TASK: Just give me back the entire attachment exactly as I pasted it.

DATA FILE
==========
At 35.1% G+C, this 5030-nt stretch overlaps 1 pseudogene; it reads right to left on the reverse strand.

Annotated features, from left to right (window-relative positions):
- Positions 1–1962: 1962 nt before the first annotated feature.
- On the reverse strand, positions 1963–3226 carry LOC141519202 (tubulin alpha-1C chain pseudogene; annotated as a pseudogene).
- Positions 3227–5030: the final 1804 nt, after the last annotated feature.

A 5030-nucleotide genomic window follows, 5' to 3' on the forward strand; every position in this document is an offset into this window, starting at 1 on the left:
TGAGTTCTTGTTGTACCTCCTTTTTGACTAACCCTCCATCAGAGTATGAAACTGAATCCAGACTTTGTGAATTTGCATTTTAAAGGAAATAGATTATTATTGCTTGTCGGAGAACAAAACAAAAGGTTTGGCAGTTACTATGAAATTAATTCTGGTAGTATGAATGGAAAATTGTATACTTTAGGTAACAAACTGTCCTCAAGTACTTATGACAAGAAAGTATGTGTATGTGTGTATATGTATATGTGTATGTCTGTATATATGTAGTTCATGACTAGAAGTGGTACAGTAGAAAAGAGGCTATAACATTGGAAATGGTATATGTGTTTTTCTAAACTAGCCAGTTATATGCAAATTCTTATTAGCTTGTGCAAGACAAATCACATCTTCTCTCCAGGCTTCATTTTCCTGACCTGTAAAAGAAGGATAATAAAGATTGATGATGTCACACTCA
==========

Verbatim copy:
At 35.1% G+C, this 5030-nt stretch overlaps 1 pseudogene; it reads right to left on the reverse strand.

Annotated features, from left to right (window-relative positions):
- Positions 1–1962: 1962 nt before the first annotated feature.
- On the reverse strand, positions 1963–3226 carry LOC141519202 (tubulin alpha-1C chain pseudogene; annotated as a pseudogene).
- Positions 3227–5030: the final 1804 nt, after the last annotated feature.

A 5030-nucleotide genomic window follows, 5' to 3' on the forward strand; every position in this document is an offset into this window, starting at 1 on the left:
TGAGTTCTTGTTGTACCTCCTTTTTGACTAACCCTCCATCAGAGTATGAAACTGAATCCAGACTTTGTGAATTTGCATTTTAAAGGAAATAGATTATTATTGCTTGTCGGAGAACAAAACAAAAGGTTTGGCAGTTACTATGAAATTAATTCTGGTAGTATGAATGGAAAATTGTATACTTTAGGTAACAAACTGTCCTCAAGTACTTATGACAAGAAAGTATGTGTATGTGTGTATATGTATATGTGTATGTCTGTATATATGTAGTTCATGACTAGAAGTGGTACAGTAGAAAAGAGGCTATAACATTGGAAATGGTATATGTGTTTTTCTAAACTAGCCAGTTATATGCAAATTCTTATTAGCTTGTGCAAGACAAATCACATCTTCTCTCCAGGCTTCATTTTCCTGACCTGTAAAAGAAGGATAATAAAGATTGATGATGTCACACTCA